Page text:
The STD test (Sexually Transmitted Disease) - it has to be admitted that it's not a subject likely to generate a lot of amusement! That's no excuse for ignoring it though. The fact is, if you like sex then sexual health is something you need to think about. Please remember in what follows that this is not qualified medical advice. If you're worried or in doubt you must consult a medical professional.
OK, perhaps society hasn't yet reached the stage where people are completely open about STDs. Most casual conversations don't usually start with a "Morning - how's your sexual health today?" The problem is today people are far more flexible in their sexual relationships, and inclined to enter into them a little more casually and frequently than was the norm in previous generations. Whatever you believe to be the rights and wrongs of that, an increased prevalence of STDs is perhaps an inevitable consequence. So right at the outset, we all need to be clear about one thing - having unprotected sex even once could result in us catching an STD and needing an STD test.
What is protection?
There are three main ways to reduce your chances of catching an STD and passing it on to another person (excluding abstinence of course!):
• Reduce your number of sexual partners - ideally staying in an exclusive sexual relationship with a stable partner.
• Always use a condom or femidom to act as a barrier between bodily fluids - it is not a guarantee but it typically reduces the risks of infection.
• Having a periodic STD test and trying to persuade your partner to do likewise.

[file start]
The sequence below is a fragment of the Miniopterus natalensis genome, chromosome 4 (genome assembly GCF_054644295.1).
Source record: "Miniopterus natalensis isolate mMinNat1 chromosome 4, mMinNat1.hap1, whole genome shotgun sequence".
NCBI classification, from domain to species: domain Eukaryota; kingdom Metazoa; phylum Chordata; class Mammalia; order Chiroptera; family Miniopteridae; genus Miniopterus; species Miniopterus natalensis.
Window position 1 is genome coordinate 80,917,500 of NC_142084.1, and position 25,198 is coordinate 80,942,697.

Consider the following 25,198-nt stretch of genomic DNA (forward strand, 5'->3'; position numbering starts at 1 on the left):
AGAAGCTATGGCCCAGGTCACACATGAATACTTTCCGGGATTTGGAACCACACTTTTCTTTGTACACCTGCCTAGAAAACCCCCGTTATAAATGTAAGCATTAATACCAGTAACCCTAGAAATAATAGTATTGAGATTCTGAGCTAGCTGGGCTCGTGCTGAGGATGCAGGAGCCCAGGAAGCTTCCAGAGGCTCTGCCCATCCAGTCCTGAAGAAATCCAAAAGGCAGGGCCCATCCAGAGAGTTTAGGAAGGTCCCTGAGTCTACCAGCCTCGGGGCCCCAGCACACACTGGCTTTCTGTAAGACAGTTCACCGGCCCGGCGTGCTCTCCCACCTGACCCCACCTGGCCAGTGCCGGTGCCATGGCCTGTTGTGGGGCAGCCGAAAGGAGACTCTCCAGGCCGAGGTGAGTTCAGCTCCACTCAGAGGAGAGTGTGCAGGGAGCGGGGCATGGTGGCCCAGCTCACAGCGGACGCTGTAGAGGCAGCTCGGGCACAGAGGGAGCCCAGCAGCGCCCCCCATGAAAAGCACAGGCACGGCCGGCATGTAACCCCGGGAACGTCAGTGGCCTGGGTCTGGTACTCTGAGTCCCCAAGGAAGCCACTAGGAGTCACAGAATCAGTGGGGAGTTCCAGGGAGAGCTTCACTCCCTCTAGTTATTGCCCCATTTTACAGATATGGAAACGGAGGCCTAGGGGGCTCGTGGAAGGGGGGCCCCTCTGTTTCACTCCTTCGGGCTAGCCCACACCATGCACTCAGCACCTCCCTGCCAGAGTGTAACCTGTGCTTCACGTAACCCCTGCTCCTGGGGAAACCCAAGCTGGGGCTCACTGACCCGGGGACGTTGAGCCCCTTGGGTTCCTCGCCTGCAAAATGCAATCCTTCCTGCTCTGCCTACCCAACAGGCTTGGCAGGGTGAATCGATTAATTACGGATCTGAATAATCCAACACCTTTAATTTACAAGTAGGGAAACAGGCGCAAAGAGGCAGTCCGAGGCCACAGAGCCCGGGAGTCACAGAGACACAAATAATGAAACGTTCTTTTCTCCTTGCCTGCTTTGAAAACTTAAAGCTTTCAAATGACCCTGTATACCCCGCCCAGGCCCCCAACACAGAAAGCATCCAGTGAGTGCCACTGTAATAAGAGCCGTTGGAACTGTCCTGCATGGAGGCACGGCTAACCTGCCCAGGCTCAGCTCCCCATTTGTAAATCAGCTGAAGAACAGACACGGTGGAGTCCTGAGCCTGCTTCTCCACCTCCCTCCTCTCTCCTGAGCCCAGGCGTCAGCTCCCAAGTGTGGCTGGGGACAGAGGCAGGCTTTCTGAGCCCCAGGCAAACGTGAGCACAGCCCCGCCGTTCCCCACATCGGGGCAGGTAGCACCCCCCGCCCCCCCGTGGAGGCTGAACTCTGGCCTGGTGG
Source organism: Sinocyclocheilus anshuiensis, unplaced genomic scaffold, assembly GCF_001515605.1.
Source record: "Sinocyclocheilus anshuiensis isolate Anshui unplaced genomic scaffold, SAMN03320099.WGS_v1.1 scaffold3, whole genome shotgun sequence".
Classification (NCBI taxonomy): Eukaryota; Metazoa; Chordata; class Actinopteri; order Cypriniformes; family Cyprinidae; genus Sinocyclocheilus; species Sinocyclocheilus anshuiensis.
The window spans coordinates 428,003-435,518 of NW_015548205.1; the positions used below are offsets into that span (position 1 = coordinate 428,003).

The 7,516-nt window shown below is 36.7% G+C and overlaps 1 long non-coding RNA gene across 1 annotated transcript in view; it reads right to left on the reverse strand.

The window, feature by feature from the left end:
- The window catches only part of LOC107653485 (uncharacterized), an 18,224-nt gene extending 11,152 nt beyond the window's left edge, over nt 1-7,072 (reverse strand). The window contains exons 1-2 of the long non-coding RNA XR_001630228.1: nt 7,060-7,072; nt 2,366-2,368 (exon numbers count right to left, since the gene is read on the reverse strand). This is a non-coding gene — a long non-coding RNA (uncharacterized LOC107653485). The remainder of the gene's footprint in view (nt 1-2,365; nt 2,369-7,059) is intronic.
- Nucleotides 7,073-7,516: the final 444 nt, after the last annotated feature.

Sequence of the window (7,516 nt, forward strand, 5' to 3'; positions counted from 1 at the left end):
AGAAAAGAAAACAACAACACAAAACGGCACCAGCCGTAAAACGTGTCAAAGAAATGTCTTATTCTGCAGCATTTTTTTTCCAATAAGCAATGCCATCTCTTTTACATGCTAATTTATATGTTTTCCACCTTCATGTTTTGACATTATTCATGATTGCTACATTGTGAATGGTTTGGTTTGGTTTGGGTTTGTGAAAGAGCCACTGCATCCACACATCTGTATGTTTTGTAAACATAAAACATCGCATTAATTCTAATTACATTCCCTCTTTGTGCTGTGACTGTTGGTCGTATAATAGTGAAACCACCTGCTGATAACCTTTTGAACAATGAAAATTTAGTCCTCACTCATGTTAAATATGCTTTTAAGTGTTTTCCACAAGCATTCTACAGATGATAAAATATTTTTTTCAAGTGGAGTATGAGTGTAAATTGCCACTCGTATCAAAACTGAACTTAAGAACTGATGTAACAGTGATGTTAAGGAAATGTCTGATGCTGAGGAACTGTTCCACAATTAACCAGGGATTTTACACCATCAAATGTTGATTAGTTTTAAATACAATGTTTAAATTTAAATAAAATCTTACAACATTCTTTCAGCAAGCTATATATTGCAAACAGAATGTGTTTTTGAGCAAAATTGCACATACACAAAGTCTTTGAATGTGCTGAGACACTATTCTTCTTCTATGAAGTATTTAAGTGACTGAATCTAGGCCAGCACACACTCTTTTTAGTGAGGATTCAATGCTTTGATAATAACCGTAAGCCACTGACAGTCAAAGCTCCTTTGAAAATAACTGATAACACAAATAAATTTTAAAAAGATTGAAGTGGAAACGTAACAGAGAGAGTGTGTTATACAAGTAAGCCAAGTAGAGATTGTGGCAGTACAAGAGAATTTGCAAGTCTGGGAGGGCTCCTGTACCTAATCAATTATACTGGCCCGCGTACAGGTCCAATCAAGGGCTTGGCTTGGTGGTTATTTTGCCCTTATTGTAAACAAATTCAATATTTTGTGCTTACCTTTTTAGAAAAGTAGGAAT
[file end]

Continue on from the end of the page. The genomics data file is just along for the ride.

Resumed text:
Why bother with tests?
If you're sexually active, however careful you've been in the past, there may still be a chance that you've picked up an STD. That's something that you really should want to know about and deal with before you have sex again. If you don't, you may have some very pointed questions to deal with from your new sexual partner in due course. It's also the case that some forms of STD can have serious long-term health effects. These may be mitigated if you identify the problem early and get it treated. Remember - some STDs can be largely asymptomatic and you may not even know you have one. Only an STD test can say for sure one way or the other.
An STD test and HIV/Aids
One of the great fears that can arise when thinking about an STD test is, of course, that you may discover that you're HIV positive. Contracting HIV is a risk if you have unprotected sex. The point is, not knowing won't make it go away. It needs to be identified as soon as possible both to think about treatment and so you can avoid the risk of passing it onto others.
It's a strange thing. In the modern world, many men and women will acknowledge openly that they've had multiple partners and discuss the intricacies of their sexual lives. Yet they'll then crease up with embarrassment when the conversation moves to STD testing. Fortunately, there are STD testing centers that understand the sensitivities of this subject. They offer highly confidential and discreet facilities for taking an STD test and the results will be made known to you and you alone. You therefore don't need to worry about being 'exposed' as someone that's taken such a test.
What does a test involve?
The exact practice may vary between centers and medical practitioners. Generally they'll consist of a range of swabs of your bodily fluids possibly combined with some blood tests. A physical examination may also be made at the same time. The procedures are typically quick and hopefully largely painless.
Perhaps it's in this area that some of the biggest challenges may arise in terms of taking an STD test. It's never going to be easy to say in a carefree fashion "Hey - let's go out for an STD test!" You may also find it tricky to suddenly announce in a routine way that you've decided you alone need one - that's likely to take some explaining, particularly if you're in a stable and exclusive relationship. That's why confidentiality in testing is useful. It may also be advisable to suggest to your partner at the outset of a relationship that you both take a test. That way there can be no recriminations or suspicions.
Peace of mind
In the final analysis, a test of this type can only result in one of two things:
• Peace of mind and reassurance.
• Recognition that you have a problem and the start of you forming a strategy to deal with it.
In that sense, you can't lose by taking that confidential STD test.